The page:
Ever since I did one of those Escape Rooms earlier this year, I've been thinking about how to incorporate something in my classes. I wasn't sure if I could really engage students with the target language, since the level of critical thinking and problem solving is so high - my novices just don't have the language for this. Then I started thinking whether I had the skills to sequence the tasks - that's not my skill set! Fortunately, someone else was thinking this too - Breakout.edu
I got one of their boxes and used one of their pre-designed games with my methods students today. After using them as guinea pigs, it helped me really see how to use this in the classroom. So this is what I learned:
It shows natural roles when working in a group. Y'all, I love the TV show Survivor. Before you roll your eyes, it's because I love the social dynamics and the psychology behind everything. I see all the group archetypes play out right there on the island. So involving my methods students in a collaborative activity where they had to solve a problem (break into the box) gave me so much insight into who they are as individuals and team members. There was the leader, the follower, the cheerleader, the thinker, the risk taker....all playing out right there in front of me.
I also learned that it takes me an 1.5 hours to put it together, even with VERY DETAILED INSTRUCTIONS. Was it worth it? I think so. I also thought they could finish sooner than the recommended 45 minutes. Uh, no. They finished in 38 minutes because they got the lock off by accident but by then, had already used up 2 hints.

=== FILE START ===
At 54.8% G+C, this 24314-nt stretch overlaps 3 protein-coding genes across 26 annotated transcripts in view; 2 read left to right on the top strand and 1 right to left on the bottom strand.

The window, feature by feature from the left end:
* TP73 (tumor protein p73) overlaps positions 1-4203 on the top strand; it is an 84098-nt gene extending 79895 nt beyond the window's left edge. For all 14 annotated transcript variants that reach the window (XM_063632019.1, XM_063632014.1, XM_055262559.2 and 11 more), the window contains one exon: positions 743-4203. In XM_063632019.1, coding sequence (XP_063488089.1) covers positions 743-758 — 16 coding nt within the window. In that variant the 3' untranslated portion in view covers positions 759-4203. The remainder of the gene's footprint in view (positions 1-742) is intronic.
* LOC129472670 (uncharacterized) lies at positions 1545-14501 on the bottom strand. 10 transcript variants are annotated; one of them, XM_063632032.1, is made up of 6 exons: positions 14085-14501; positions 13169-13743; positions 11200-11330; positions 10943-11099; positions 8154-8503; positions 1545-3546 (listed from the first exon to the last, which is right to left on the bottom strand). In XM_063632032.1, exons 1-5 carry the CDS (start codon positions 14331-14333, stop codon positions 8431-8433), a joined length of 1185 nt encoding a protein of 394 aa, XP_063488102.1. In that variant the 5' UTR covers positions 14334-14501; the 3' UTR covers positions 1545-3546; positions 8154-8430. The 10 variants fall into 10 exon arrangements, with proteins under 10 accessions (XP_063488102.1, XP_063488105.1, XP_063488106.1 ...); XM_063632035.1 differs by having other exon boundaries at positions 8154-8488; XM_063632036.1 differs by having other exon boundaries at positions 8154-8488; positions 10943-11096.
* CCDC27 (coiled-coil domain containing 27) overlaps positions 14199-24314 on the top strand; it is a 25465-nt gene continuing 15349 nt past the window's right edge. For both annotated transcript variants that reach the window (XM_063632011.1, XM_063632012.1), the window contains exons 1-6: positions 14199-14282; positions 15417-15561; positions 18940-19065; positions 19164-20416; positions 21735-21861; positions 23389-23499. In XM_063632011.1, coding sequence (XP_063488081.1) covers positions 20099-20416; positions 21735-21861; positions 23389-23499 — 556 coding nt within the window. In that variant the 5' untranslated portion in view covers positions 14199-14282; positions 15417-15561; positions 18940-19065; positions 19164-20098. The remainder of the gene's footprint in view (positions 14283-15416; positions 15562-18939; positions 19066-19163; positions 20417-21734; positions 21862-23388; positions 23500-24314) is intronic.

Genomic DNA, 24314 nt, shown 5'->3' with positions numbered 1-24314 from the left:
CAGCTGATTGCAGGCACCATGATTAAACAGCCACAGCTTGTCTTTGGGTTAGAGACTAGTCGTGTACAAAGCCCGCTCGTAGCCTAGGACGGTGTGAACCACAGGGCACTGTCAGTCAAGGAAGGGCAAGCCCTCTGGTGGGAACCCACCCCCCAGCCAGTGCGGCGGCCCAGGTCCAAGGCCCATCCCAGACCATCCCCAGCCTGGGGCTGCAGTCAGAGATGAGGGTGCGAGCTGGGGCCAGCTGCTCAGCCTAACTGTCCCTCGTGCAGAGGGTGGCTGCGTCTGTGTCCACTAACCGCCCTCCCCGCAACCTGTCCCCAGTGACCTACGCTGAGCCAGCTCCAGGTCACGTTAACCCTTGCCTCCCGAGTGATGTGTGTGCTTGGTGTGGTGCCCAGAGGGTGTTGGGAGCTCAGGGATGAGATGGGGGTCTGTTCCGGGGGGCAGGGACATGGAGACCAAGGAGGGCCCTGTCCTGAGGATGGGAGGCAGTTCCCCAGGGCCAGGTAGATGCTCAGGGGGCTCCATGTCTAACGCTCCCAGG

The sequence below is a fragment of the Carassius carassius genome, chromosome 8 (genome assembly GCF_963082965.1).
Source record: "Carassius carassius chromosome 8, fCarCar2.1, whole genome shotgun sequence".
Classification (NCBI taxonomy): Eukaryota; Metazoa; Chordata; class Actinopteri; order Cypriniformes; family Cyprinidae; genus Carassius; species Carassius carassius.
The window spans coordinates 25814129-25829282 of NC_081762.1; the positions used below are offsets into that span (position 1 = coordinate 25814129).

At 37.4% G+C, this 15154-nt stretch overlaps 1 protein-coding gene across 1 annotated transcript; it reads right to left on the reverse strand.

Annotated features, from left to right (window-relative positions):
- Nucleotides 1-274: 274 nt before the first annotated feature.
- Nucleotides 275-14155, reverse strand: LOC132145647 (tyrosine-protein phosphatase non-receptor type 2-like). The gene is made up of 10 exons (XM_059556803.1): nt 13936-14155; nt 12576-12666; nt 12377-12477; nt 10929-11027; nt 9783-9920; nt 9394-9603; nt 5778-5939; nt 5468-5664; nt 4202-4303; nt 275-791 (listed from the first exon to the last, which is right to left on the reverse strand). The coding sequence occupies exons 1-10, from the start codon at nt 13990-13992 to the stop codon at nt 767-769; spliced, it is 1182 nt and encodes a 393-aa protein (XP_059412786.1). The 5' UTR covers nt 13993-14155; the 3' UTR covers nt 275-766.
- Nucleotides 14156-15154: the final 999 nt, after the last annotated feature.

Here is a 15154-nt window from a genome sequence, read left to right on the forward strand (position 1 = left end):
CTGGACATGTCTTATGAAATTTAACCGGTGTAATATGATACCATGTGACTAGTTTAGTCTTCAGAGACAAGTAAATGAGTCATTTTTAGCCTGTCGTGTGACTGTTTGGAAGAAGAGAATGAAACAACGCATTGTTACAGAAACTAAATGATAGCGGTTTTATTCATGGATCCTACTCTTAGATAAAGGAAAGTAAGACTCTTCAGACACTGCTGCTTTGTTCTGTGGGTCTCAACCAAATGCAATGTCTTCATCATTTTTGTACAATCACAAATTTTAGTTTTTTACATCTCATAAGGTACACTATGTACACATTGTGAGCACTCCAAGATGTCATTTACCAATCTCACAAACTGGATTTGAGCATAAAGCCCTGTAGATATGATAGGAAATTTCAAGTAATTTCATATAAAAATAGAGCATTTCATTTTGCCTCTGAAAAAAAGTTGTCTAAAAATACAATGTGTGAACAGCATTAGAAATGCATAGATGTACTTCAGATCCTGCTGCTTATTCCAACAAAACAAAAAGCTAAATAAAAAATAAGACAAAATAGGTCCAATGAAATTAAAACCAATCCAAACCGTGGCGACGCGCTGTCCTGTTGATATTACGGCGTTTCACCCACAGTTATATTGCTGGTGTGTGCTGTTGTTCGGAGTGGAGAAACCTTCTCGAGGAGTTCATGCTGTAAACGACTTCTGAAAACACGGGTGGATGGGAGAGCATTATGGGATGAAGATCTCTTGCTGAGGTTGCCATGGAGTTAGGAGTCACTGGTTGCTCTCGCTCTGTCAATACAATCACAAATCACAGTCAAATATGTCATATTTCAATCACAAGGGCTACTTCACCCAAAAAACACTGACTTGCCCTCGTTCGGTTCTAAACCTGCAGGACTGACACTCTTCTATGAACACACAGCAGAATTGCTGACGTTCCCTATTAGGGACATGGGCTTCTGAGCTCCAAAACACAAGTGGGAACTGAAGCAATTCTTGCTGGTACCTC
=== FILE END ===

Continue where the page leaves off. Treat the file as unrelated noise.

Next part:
I learned that I could use this with Spanish students, but the objective would have to be very different than what I envisioned. I think teachers could use the target language for various clues, but it is probably unrealistic to expect students to maintain the TL the whole time. Those who know me well know that this goes against ever fiber of my being - 90%+ baby! But I think the TL clues or cultural aspects would be secondary; the primary goal is seeing how students work together. Having students reflect on the experience would give teachers a lot of information about how to arrange future collaborative tasks and teams, would help students self-reflect on the roles they are most comfortable playing so the teacher can gently move them a little past their comfort zone during the year. It is also a fun team building exercise.
I also learned that one box is good for about 5 people so teachers with classes larger than that (uh, everyone) would need several boxes.
Final thoughts: I think it is worth it, but not sure how many times you'd do it in a year. Teachers - have you incorporated any type of escape or Breakout Box activities with your World Language students? Tell me about it!